The 55 SOPs available here are applicable to any study site regardless of the location, jurisdiction, local language and specialty. They were developed by industry experts from Argentina, Australia, Brazil, Denmark, Germany, Hong Kong, India, Israel, Italy, Jordan, the Philippines, Russia, Singapore, South Africa and the United States.

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Basics of Clinical Trials

Reviewing Clinical Trials: A Guide for the Ethics Committee. Editors: Johan PE Karlberg and Marjorie A Speers

Although the publication is entitled Reviewing Clinical Trials: A Guide for the Ethics Committee, it was developed mindfully to be relevant and useful to all other categories of professionals entering the clinical trial research area.  We highly recommend anyone, whether a novice in the clinical trials research area or experienced, wishing to learn more about the basic modern concepts of human research ethics and clinical trial research methodology to study this manual. The audience can equally be professionals acting as investigators, research nurses, research support staff, ethics committee administrators, contract and budget development administrative staff, monitors, project managers, biostatisticians, clinical data managers, regulators or inspectors. 

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Trials. Sites and Subjects

Posted 24 February 2021

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By Johan Karlberg

Abstract

The objective of this report is to display the number of trials, study sites and subjects of industry-sponsored clinical trials.

The data represent industry-sponsored clinical trials for a four year period, i.e. for trials registered with the US trial registry (clinicaltrials.gov) between January 1. 2017 to December 31, 2020.

The number of trials are highly phase dependent – decreasing number of trials with increasing trial phase. The number of sites and subjects are also trial phase dependent.  Phase 3 trials have the highest number of sites per trial (52.9) and the highest number of subjects per trial (676.0), but the comparable number of subjects per site as phase 1 and 2 trials (13-16 per site).

The annual mean number of phase 2+3 trials is 1,830 counting for 63,000 sites and 860,000 subjects.

There is a large variation in the number of sites and subjects by therapeutic area and study phase (phase 2 and 3). One example is taken from the most popular therapeutic area – oncology; a phase 2 oncology trial has on average a sample size of 117.1 subjects and 5.2 subjects per site. In contrast a phase 3 oncology trial has a significant higher average sample size of 448.3 subjects and 6.7 subjects per site. 

Oncology Clinical Trials  

Posted 5 February 2021

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By Johan Karlberg

Abstract

The objective of this report is to display the number and type of industry-sponsored oncology clinical trials.

The data represent industry-sponsored phase II/III clinical trials for a four year period, i.e. for trials registered with the US trial registry (clinicaltrials.gov) between January 1. 2017 to December 31, 2020.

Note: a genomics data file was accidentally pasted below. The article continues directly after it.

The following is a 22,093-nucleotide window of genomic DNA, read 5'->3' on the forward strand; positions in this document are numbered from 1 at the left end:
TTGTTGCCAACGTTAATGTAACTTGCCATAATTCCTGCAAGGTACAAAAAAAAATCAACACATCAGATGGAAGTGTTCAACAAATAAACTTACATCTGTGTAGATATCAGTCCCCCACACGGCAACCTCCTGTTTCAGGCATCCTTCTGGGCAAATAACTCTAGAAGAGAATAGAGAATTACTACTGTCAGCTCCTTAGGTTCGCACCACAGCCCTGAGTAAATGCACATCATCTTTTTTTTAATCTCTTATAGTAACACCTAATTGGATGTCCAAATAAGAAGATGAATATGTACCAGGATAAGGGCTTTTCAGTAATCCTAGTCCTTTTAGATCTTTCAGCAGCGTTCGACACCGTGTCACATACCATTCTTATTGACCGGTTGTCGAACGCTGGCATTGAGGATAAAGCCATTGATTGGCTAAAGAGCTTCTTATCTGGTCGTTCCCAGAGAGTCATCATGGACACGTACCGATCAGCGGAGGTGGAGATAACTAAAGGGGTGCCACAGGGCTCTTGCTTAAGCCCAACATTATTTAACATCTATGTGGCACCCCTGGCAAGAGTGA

About one in four trials is conducted in lung cancer or breasts cancer both globally and in the US.

The top 10 cancer types globally represent together 67.9% and 69.1% of all trials and subjects respectively. The top five cancer type in the US are the same as those identified globally.

Diseases / Conditions Industry-Sponsored Trials  

Posted 29 January 2021

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By Johan Karlberg

Abstract

The objective of this report is to display the type of diseases / conditions of global industry-sponsored clinical trials.

The data represent industry-sponsored phase II/III clinical trials for a four year period, i.e. for trials registered with the US trial registry (clinicaltrials.gov) between January 1. 2017 to December 31, 2020.

Oncology (23.5%) is the leading area followed by Infectious Diseases (14.1%), Neurology (8.0%) and Endocrinology (6.4%).

Lung Cancer, Covid-19 and Diabetes are the leading three diseases.

About Conducting Clinical Trials 

Posted 23 November 2020

One and done: Reasons principal investigators conduct only one FDA-regulated drug trial

Amy Corneli, Christine Pierre, Terri Hinkley, Christopher B. Fordyce, Gerrit Hamre, Matthew T Roe

Abstract

Concerns have been raised over the high turnover rate for clinical investigators. Using the U.S. Food and Drug Administration's (FDA) Bioresearch Monitoring Information System database, we conducted an online survey to identify factors that affect principal investigators' (PIs) decisions to conduct only a single FDA-regulated drug trial. Of the 201 PIs who responded, 54.2% were classified as “one-and-done.” Among these investigators, 28.9% decided for personal reasons to not conduct another trial, and 44.4% were interested in conducting another trial, but no opportunities were available. Three categories of broad barriers were identified as generally burdensome or challenging by the majority of investigators: 1) workload balance (balancing trial implementation with other work obligations and opportunities) (63.8%); 2) time requirements (time to initiate and implement trial; investigator and staff time) (63.4%); and 3) data and safety reporting (56.5%). Additionally, 46.0% of investigators reported being generally unsatisfied with finance-related issues. These same top three barriers also affected investigators' decisions to no longer conduct FDA-regulated trials. Our findings illuminate three key aspects of investigator turnover. First, they confirm that investigator turnover occurs, as more than half of respondents were truly “one-and-done.” Second, because a large proportion of respondents wanted to conduct more FDA-regulated trials but lacked opportunities to do so, mechanisms that match interested investigators with research sponsors are needed. Third, by focusing on the barriers we identified that affected investigators' decisions to no longer conduct FDA-regulated trials, future efforts to reduce investigator turnover can target issues that matter the most to investigators.